Rating N/A
Asus A6000

Topics: Processors, Hardware, Intel, Laptops, Mobility

Andrew Shepherd

About Andrew Shepherd


Anthanasia Zafiris

About Anthanasia Zafiris


Kick off your day with ZDNet's daily email newsletter. It's the freshest tech news and opinion, served hot. Get it.


Log in or register to join the discussion
  • hmm lets see he said.......If you simply need a powerful notebook without too many bells and whistles, such as widescreen display, and more importantly you want to minimise the damage to your credit card then definitely look at the Acer TravelMate 4150 priced at just AU$2299. I believe this is a ridiculous price and I think this article does not do justice considering what has been reviewed. This guy is an intel spokesman!
  • How about Clevo D900T ($2999)for a barebone system packs a punch with more features than most of what you have evaluated. Please expand beyound your current limited known Companies.
  • I know AMD v's Intel but Apple smoke them all

    You know a G4 15" is lighter, faster, and has long battery life. Ok it does not run x86 natively and is fractionly more expensive than the editors pick. At $3,649 for a fully loaded (much better graphics than those tested too) or $3199 for a base model. Seriously, for normal business use there is not much it cannot do against XP.
  • good review!

    Well I just bought an LW60Express, not the base model either, and I am very pleased, specially as I paid less than $2400. :)
  • LG LW60

    I bought an LG LW60 with 1Gb RAM for just under $2300 (about 2 days before this review came out), and I pretty much agree with the review of it... The display and keyboard are excellent, and having the keypad is a HUGE improvement over other similar sized laptops.<br/><br/>

    The Instant-On works pretty well, though if you are watching DVD's on the train (on the way to/from work...) I have noticed that if there is too much bouncing around it just hangs and has to be switched off/on, whereas the Windows apps such as Power DVD just skip for a bit. Oh yeah, the remote control that stores in the pcmcia slot is brilliant, it even works with Power DVD, WMP, etc.
    Overall, the review is spot-on with this laptop... I am certainly very happy with it.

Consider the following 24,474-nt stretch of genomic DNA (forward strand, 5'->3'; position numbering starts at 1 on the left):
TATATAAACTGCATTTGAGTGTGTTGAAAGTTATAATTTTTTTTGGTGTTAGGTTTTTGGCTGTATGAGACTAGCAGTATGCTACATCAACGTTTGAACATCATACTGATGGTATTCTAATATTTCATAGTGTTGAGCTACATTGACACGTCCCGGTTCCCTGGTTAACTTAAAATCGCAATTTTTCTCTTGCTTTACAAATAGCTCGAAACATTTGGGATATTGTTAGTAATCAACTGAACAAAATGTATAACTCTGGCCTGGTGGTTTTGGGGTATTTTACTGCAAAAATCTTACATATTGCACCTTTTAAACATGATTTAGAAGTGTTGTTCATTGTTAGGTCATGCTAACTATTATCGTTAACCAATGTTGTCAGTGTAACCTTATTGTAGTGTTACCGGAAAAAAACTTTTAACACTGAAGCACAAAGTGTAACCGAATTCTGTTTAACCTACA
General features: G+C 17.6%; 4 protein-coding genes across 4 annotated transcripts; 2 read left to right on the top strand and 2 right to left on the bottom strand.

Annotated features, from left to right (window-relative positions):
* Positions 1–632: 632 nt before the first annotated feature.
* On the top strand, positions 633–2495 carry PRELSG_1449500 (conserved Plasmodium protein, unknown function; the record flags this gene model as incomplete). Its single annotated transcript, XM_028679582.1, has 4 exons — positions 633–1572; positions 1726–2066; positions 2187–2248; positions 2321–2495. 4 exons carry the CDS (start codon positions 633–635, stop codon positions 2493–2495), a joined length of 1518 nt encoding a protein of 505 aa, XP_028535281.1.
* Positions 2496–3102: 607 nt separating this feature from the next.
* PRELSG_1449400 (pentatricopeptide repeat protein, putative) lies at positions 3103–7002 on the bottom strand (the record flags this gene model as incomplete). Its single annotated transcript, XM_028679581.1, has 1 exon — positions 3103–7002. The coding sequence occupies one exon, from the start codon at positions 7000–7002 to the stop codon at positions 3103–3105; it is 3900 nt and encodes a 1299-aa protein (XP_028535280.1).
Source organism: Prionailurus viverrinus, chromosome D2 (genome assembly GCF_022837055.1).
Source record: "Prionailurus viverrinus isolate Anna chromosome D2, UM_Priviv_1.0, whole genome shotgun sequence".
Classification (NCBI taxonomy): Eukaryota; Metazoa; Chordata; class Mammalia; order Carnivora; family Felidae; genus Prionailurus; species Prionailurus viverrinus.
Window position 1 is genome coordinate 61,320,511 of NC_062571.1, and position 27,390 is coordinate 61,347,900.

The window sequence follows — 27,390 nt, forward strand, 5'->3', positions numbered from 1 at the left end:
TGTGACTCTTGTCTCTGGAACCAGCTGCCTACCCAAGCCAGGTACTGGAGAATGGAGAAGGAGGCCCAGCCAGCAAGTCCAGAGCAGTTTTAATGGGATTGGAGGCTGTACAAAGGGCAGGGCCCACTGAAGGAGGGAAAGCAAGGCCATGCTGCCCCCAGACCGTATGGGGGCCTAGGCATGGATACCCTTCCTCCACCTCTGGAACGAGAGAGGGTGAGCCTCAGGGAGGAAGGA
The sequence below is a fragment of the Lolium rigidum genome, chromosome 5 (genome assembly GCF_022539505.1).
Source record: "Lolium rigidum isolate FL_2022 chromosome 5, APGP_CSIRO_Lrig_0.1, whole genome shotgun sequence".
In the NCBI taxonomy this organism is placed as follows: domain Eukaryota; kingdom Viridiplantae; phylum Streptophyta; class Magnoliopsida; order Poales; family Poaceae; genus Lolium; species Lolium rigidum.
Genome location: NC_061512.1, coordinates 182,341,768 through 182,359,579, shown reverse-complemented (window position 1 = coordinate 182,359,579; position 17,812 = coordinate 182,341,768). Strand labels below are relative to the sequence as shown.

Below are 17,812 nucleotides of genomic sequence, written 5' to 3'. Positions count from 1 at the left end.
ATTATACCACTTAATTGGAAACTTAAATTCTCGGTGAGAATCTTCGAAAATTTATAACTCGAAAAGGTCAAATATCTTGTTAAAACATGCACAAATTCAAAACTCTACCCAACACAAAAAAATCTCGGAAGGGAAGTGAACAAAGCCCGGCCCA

• Asus a6000

    You need to clarify which model of the a6000 you are using they all come with a letter designation after the a6000 (i.e a6000u/n/k/l etc)

    They are very different machines depending on this letter.

    The nvidia graphics on the a6000 is only available on the very highest spec and is not available everywhere.

    All the other models (infact any amd 64 notebook/setup) using the sis graphics have a MAJOR MAJOR problem.

    The SIS graphics 661/MX (aka mirage series) use the memory controler to allocate video bandwidth. on the SIS m760 setup the chipset memory controller is not present (because of the amd64 intergrated on chip).

    The problem here is that the combination results in a severe lack of bandwidth to the graphics chip (espeically when the cpu is throttled). Meaning simple XV overlay of video etc is corupted alot. It also means that Dual head must be droped in resolution.

    This is a serious bug, and is a testament to ASUStek's engineers (there are also other brands with similar issues) hastily putting together a platform...
  • LG LW60 Express

    I went out and bought the LG after reading your comparisons. There's very little information about the computer up here, and I don't think its even available in the U.S. Anyhow I took a chance and I'm very happy with my decision. I can't seem to get the type of battery performance out of it that your reviewer did but other than that I have to say for the price, the look and performance of the machine can't be beat. Cheers for the review, if I hadn't come across it I would have probably gone with a Toshiba.
  • Apple = Intel